For some reason a network i need to connect my raspberry pi to uses the ip ranges 169.254.x.x and the pi won't connect. I understand that the range 169.254.x.x is supposed to be reserved for some special purpose, but pretty much any other device connected to this network works.

Is there any way to get the raspberry pi to work here as well?

Other details: RPI 4 Latest raspbian

  • Whoever set-up that network doesn't understand the link local address block. Private networks should use 10.xxx.xxx.xxx/8 172.[16-31].xxx.xxx/16 or 192.168.xxx.xxx/24 networks.
    – Dougie
    Commented Apr 17, 2020 at 21:50
  • That may be, but this is how they have set up their network and i have to adapt to it. Commented Apr 17, 2020 at 22:01
  • It's wrong, so go and ask the owner of the network how you're expected to connect to it and what routes need to be used.
    – Dougie
    Commented Apr 17, 2020 at 22:04
  • Hah, i barely got access to the network in the first place. In certain sectors of industry people have a preferred way of doing things and are quite protective about it. I've gotten clear indications that if i make any kind of fuss for the operators, i'm out. Commented Apr 17, 2020 at 22:06

2 Answers 2


The 169.254.x.x range (technically a /16 network) known as fe80::/10 for IPv6 is used when a DHCP server is not found on the local network or cannot issue a new IP address to the requesting device. At this point the Automatic Private IP Addressing, or APIPA kicks in.

You can set the address up manually using dhcpcd.conf in Stretch / Buster along the lines of:

interface eth0
static ip_address=
static routers=
static domain_name_servers=

BUT there are a few things that you need to understand:

  • Its bad practice. Its possible that the next device will automatically assign itself a used address thought they should use ARP to stop this...
  • Some switches and routers will not pass data out of this network e.g. to WiFi or other switches
  • Some routers will not apply NAT for these addresses so Internet connection is not possible
  • Some devices assign random addresses each time they boot. Others use the MAC address of the card to calculate the address

Saying all of that - I use IPv6 link local as my router will not pass these and my ISP will not say when (or IF) they will provide IPv6 functionality :-)

Personally, I would set a DHCP server up (e.g. PI-HOLE or ISC-DHCP) and let it control the network.

  • Oh, so you can set up the static config and it will work? I have limited options when it comes to controlling the network (industrial with grumpy admins...), but i can ask for a reserved address. Why they have used this range i have no idea, but it is not the first time i have encountered it. Seems like a common thing in some circles i suppose. Last time i encountered it i had a raspberry pi 3 (couple of years ago) and that worked fine. Commented Apr 17, 2020 at 15:14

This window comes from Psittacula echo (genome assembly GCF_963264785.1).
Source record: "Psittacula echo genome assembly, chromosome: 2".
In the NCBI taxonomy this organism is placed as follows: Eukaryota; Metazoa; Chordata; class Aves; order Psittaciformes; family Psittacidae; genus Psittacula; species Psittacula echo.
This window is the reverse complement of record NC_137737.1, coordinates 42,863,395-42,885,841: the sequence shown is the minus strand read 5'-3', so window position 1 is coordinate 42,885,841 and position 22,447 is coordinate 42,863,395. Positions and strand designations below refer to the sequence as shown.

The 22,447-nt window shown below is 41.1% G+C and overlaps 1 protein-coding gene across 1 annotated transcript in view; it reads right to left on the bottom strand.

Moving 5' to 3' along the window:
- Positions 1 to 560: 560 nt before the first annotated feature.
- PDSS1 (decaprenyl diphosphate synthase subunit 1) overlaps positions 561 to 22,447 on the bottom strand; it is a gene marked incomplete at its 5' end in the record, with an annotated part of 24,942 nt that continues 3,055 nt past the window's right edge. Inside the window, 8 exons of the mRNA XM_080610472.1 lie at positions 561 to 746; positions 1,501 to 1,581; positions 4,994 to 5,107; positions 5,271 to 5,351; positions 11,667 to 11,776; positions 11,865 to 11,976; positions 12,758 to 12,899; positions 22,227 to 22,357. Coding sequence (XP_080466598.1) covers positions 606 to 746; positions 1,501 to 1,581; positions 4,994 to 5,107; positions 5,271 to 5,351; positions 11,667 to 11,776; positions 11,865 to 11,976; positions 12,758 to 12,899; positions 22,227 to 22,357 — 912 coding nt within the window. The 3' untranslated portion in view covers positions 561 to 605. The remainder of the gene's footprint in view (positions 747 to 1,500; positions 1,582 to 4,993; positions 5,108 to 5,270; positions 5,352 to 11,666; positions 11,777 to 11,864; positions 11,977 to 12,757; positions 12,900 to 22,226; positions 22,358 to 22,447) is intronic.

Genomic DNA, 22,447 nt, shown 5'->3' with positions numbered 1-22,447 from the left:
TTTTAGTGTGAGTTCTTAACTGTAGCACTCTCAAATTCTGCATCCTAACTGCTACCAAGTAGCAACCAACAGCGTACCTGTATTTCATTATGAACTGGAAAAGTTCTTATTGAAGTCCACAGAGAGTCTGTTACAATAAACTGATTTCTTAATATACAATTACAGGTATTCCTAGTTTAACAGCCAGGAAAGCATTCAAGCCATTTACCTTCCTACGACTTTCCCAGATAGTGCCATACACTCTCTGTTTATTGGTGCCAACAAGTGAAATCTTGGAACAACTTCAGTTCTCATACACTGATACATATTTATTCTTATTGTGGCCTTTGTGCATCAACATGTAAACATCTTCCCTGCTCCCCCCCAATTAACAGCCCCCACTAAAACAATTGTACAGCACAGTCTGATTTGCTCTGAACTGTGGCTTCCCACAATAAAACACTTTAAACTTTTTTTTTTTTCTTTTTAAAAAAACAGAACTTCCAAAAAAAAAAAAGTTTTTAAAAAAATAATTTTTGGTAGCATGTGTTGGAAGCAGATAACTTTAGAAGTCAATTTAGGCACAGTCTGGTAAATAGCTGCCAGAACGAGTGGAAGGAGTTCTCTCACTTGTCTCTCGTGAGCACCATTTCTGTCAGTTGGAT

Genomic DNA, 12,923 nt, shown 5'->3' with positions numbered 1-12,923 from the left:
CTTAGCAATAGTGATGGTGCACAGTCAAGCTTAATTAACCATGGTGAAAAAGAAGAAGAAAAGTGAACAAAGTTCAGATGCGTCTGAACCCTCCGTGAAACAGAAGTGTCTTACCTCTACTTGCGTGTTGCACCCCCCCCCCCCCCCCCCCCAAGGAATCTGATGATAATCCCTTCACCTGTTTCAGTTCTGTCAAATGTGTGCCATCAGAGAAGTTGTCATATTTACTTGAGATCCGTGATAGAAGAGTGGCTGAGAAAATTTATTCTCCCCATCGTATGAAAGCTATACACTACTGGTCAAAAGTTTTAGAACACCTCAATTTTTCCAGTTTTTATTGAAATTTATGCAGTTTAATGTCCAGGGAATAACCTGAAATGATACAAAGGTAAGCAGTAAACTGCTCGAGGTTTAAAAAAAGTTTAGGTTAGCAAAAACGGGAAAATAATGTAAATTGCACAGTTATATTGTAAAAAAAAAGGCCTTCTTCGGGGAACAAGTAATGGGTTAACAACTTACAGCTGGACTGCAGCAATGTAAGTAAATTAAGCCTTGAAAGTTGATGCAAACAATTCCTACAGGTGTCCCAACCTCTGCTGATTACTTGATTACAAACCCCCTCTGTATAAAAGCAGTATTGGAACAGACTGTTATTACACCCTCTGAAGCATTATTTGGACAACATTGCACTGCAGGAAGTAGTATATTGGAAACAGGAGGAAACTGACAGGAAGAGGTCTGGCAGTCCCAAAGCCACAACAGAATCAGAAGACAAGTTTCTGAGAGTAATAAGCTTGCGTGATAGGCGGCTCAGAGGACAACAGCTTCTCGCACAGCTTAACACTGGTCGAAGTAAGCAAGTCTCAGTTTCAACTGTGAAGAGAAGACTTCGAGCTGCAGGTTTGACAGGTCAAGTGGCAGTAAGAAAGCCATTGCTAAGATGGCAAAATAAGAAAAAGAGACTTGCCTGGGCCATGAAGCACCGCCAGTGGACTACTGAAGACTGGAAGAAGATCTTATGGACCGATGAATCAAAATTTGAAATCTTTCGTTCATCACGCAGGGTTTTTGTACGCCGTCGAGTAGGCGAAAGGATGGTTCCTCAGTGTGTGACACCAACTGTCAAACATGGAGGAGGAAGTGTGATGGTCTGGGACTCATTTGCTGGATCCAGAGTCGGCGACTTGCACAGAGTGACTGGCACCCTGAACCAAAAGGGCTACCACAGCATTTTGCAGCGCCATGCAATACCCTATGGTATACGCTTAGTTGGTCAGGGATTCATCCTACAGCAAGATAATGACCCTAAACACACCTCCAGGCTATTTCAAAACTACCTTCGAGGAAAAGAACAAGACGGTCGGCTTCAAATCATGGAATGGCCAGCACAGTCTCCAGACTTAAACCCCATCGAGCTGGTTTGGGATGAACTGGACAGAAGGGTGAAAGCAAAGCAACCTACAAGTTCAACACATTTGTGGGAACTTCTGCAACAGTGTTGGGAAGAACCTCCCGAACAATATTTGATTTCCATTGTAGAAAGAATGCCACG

• I would get them to issue you a static address from the DHCP server - they will need the MAC address of the Pi though. One argument I have seen for this is if the network is hacked its 'harder' to find your way around (its not but what the heck).
    – user115418
    Commented Apr 17, 2020 at 16:28
  • @Andyroo You can, of course do this, BUT the Pi, in common with standard procedures already has a Link-local address I would guess the device is designed to connect to a DHCP server.
    – Milliways
    Commented Apr 18, 2020 at 1:07
  • 1
    You are right with your warnings, so for my opinion it's not a good idea to show how to set a static link local ip address. B.t.w. these ip addresses are defined only for local use, so ALL routers will not route these ip addresses, otherwise they violate the specification.
    – Ingo
    Commented Apr 18, 2020 at 17:31
  • ufortunately, the solution posted does not work. The Pi is assigned the address, but is unable to reach anyone on the network. Other machines on the network are however able to reach the pi. Seems like there is some setting that simply prevents the pi from even trying. Commented Apr 24, 2020 at 9:42

There is no such thing as a "169.254.x.x network" This is a Link-local address

This indicates the Pi was unable to obtain an IP Address.

  • This network uses that range. Everything else gets addresses in those ranges and are able to reach other machines on that network. Commented Apr 17, 2020 at 7:30
  • What is this mysterious "network"? Link-local address are NOT routable - they work ONLY on the link level.
    – Milliways
    Commented Apr 17, 2020 at 9:16
  • It is an industrial network at a wastewater treatment plant. I have pretty much zero say in the network topology. I do however have a router here and i set it up with the dhcp 169.254.1.x for testing. I connected two PCs to it and they got 1: and 2: They can communicate fine, but the pi, not so much. Commented Apr 17, 2020 at 15:18

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